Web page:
instructions for retrieving 0 to N groups of data values from the first memory, wherein N corresponds to the count value N, wherein each of the 0 to N groups are discontiguous in the first memory relative to each other, and wherein a final location of a final group of the 0 to N groups in the first memory corresponds to ((the count value N minus 1) multiplied by the stride parameter) plus (the group parameter minus 1); and
instructions for contiguously storing the 0 to N groups of the data values as transformed data in a temporary buffer.
11. The non-transitory computer-readable medium of claim 10, wherein the instructions for loading the subset of data further comprises instructions for loading the transformed data from the temporary buffer into the register files that correspond to the respective execution units within the processor.
12. The non-transitory computer-readable medium of claim 10, wherein:
the first set of parameters that specify the subset of data to be accessed within the first memory include an allocation parameter T that indicates a distribution of the 0 to N groups of the data values among the register files that correspond to the respective execution units within the processor; and
the instructions for loading the subset of data comprises instructions for loading T of the groups of the data values from the temporary buffer into each of the register files.
13. The non-transitory computer-readable medium of claim 10, wherein the first set of parameters that specify the subset of data to be accessed within the first memory include an allocation parameter that indicates a distribution of the subset of data among the register files that correspond to the respective execution units within the processor.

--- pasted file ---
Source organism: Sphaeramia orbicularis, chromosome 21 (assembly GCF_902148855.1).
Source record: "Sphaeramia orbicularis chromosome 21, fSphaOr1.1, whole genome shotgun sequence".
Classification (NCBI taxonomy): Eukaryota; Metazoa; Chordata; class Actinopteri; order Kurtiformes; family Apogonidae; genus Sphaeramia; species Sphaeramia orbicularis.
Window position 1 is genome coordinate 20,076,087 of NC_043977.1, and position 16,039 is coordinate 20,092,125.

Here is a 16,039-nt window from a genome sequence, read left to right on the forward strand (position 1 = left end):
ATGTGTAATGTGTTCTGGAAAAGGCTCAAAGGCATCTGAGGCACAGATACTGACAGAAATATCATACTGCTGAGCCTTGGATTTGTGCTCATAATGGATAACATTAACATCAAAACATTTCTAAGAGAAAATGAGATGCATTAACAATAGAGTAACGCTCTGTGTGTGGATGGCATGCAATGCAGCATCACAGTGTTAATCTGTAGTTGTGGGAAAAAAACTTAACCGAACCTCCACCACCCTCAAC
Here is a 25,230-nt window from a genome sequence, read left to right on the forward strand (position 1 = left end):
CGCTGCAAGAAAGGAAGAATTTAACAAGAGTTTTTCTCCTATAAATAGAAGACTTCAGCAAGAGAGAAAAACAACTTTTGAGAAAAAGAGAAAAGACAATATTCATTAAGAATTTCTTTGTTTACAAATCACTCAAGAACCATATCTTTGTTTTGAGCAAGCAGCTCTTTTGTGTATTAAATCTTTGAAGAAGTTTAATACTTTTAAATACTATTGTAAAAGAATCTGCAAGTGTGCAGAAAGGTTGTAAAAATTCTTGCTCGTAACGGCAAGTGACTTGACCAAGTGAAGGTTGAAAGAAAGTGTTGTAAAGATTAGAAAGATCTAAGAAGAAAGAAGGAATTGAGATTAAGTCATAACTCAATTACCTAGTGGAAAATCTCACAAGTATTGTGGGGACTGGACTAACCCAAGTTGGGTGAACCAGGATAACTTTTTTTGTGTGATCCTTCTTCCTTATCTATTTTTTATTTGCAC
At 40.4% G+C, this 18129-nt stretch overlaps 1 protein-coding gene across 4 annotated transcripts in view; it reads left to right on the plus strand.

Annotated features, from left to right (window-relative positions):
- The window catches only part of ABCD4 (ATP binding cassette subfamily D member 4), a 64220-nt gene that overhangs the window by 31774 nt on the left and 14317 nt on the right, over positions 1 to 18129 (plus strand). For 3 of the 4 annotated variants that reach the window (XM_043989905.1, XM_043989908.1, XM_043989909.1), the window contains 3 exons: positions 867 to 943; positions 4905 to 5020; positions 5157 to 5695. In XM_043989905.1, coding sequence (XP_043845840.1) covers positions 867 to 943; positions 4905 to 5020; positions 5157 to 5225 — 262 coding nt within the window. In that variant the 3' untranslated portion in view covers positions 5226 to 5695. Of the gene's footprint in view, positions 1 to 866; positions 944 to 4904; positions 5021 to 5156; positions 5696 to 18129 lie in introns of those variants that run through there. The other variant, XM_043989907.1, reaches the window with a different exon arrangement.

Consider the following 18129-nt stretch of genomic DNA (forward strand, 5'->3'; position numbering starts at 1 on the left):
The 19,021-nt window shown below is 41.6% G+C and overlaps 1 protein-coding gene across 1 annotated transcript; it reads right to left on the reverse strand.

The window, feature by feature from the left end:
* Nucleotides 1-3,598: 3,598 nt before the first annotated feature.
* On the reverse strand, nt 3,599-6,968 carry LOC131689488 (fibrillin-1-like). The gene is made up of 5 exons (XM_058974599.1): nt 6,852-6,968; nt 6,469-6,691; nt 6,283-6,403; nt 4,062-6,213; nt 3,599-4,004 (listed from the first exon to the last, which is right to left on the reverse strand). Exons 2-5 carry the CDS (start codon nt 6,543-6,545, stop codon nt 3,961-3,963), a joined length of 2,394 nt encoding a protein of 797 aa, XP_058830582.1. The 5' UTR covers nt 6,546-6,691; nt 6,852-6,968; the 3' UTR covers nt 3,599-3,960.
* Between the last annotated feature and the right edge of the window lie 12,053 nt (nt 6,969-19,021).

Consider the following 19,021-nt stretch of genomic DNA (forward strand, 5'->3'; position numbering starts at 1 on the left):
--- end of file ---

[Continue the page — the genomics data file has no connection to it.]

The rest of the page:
14. The non-transitory computer-readable medium of claim 13, wherein the instructions for loading the subset of data into the register files that correspond to the respective execution units within the processor comprise instructions for loading a first portion of the subset of data into one of the register files and loading a second portion of the subset of data into another of the register files, wherein each of the first and second portions of the subset of data includes a number of data values in accordance with the allocation parameter.
15. The non-transitory computer-readable medium of claim 10, wherein the first set of parameters that specify the subset of data to be accessed within the first memory further include an offset value that indicates an offset between the starting address of the first group of the data values and a predetermined address.
16. The non-transitory computer-readable medium of claim 15, wherein the first set of parameters that specify the subset of data to be accessed within the first memory include a pointer to a sequence of one or more address values, and the sequence of one or more address values includes the predetermined address.
17. The non-transitory computer-readable medium of claim 10, wherein the first set of parameters that specify the subset of data to be accessed within the first memory further include an allocation parameter that indicates a number of execution units among which the first group of the data values is to be allocated.
18. The non-transitory computer-readable medium of claim 10, wherein the first set of parameters that specify the subset of data to be accessed within the first memory further include a count value that indicates a number of group values to be loaded from the first memory relative to a predetermined starting address.